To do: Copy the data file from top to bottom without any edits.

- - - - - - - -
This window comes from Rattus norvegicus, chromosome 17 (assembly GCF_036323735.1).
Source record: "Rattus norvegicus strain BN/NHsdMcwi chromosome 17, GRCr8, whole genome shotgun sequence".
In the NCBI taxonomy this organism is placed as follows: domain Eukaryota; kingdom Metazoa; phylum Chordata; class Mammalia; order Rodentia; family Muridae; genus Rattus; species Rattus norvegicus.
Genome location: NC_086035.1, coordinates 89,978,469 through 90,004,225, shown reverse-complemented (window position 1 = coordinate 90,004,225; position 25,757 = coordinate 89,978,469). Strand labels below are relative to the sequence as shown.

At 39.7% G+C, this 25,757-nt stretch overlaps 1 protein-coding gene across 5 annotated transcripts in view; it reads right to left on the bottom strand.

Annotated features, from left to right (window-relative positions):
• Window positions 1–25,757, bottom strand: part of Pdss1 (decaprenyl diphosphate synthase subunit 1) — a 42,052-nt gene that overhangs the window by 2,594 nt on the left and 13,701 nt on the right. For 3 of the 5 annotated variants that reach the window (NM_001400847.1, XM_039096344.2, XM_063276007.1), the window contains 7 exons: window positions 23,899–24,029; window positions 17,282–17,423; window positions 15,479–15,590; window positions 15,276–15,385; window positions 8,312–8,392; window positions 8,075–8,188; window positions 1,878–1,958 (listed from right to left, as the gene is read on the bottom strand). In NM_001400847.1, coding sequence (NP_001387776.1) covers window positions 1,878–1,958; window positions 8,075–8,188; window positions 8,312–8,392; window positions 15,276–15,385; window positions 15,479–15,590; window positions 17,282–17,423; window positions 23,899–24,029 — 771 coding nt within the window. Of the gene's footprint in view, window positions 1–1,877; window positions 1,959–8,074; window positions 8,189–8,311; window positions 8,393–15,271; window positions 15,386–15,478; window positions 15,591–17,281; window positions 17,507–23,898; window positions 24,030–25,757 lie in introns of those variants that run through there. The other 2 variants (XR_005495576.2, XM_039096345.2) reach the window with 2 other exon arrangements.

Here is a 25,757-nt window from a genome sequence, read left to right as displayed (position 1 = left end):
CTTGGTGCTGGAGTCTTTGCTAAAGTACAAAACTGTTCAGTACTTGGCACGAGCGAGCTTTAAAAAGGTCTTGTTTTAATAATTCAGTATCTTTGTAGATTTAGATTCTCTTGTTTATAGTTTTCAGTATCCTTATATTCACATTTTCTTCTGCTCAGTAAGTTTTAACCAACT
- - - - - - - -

This window comes from Rattus norvegicus, chromosome 17 (assembly GCF_036323735.1).
Source record: "Rattus norvegicus strain BN/NHsdMcwi chromosome 17, GRCr8, whole genome shotgun sequence".
In the NCBI taxonomy this organism is placed as follows: domain Eukaryota; kingdom Metazoa; phylum Chordata; class Mammalia; order Rodentia; family Muridae; genus Rattus; species Rattus norvegicus.
Genome location: NC_086035.1, coordinates 89,978,469 through 90,004,225, shown reverse-complemented (window position 1 = coordinate 90,004,225; position 25,757 = coordinate 89,978,469). Strand labels below are relative to the sequence as shown.

At 39.7% G+C, this 25,757-nt stretch overlaps 1 protein-coding gene across 5 annotated transcripts in view; it reads right to left on the bottom strand.

Annotated features, from left to right (window-relative positions):
• Window positions 1–25,757, bottom strand: part of Pdss1 (decaprenyl diphosphate synthase subunit 1) — a 42,052-nt gene that overhangs the window by 2,594 nt on the left and 13,701 nt on the right. For 3 of the 5 annotated variants that reach the window (NM_001400847.1, XM_039096344.2, XM_063276007.1), the window contains 7 exons: window positions 23,899–24,029; window positions 17,282–17,423; window positions 15,479–15,590; window positions 15,276–15,385; window positions 8,312–8,392; window positions 8,075–8,188; window positions 1,878–1,958 (listed from right to left, as the gene is read on the bottom strand). In NM_001400847.1, coding sequence (NP_001387776.1) covers window positions 1,878–1,958; window positions 8,075–8,188; window positions 8,312–8,392; window positions 15,276–15,385; window positions 15,479–15,590; window positions 17,282–17,423; window positions 23,899–24,029 — 771 coding nt within the window. Of the gene's footprint in view, window positions 1–1,877; window positions 1,959–8,074; window positions 8,189–8,311; window positions 8,393–15,271; window positions 15,386–15,478; window positions 15,591–17,281; window positions 17,507–23,898; window positions 24,030–25,757 lie in introns of those variants that run through there. The other 2 variants (XR_005495576.2, XM_039096345.2) reach the window with 2 other exon arrangements.

Here is a 25,757-nt window from a genome sequence, read left to right as displayed (position 1 = left end):
CTTGGTGCTGGAGTCTTTGCTAAAGTACAAAACTGTTCAGTACTTGGCACGAGCGAGCTTTAAAAAGGTCTTGTTTTAATAATTCAGTATCTTTGTAGATTTAGATTCTCTTGTTTATAGTTTTCAGTATCCTTATATTCACATTTTCTTCTGCTCAGTAAGTTTTAACCAACT